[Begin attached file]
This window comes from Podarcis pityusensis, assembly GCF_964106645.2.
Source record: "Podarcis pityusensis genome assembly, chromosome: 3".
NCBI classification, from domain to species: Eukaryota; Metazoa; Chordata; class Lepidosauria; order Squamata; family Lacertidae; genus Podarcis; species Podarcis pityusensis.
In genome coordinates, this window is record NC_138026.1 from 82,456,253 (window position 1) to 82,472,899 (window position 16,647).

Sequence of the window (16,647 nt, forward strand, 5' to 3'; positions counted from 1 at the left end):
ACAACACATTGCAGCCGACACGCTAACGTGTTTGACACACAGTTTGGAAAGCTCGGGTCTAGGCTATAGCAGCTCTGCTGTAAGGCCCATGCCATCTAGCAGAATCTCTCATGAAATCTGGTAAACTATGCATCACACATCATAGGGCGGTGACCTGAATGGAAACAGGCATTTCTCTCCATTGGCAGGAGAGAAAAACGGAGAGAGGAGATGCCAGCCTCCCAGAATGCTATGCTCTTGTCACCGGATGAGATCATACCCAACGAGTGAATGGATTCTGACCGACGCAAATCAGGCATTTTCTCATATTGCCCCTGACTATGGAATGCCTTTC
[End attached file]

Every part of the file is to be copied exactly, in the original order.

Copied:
This window comes from Podarcis pityusensis, assembly GCF_964106645.2.
Source record: "Podarcis pityusensis genome assembly, chromosome: 3".
NCBI classification, from domain to species: Eukaryota; Metazoa; Chordata; class Lepidosauria; order Squamata; family Lacertidae; genus Podarcis; species Podarcis pityusensis.
In genome coordinates, this window is record NC_138026.1 from 82,456,253 (window position 1) to 82,472,899 (window position 16,647).

Sequence of the window (16,647 nt, forward strand, 5' to 3'; positions counted from 1 at the left end):
ACAACACATTGCAGCCGACACGCTAACGTGTTTGACACACAGTTTGGAAAGCTCGGGTCTAGGCTATAGCAGCTCTGCTGTAAGGCCCATGCCATCTAGCAGAATCTCTCATGAAATCTGGTAAACTATGCATCACACATCATAGGGCGGTGACCTGAATGGAAACAGGCATTTCTCTCCATTGGCAGGAGAGAAAAACGGAGAGAGGAGATGCCAGCCTCCCAGAATGCTATGCTCTTGTCACCGGATGAGATCATACCCAACGAGTGAATGGATTCTGACCGACGCAAATCAGGCATTTTCTCATATTGCCCCTGACTATGGAATGCCTTTC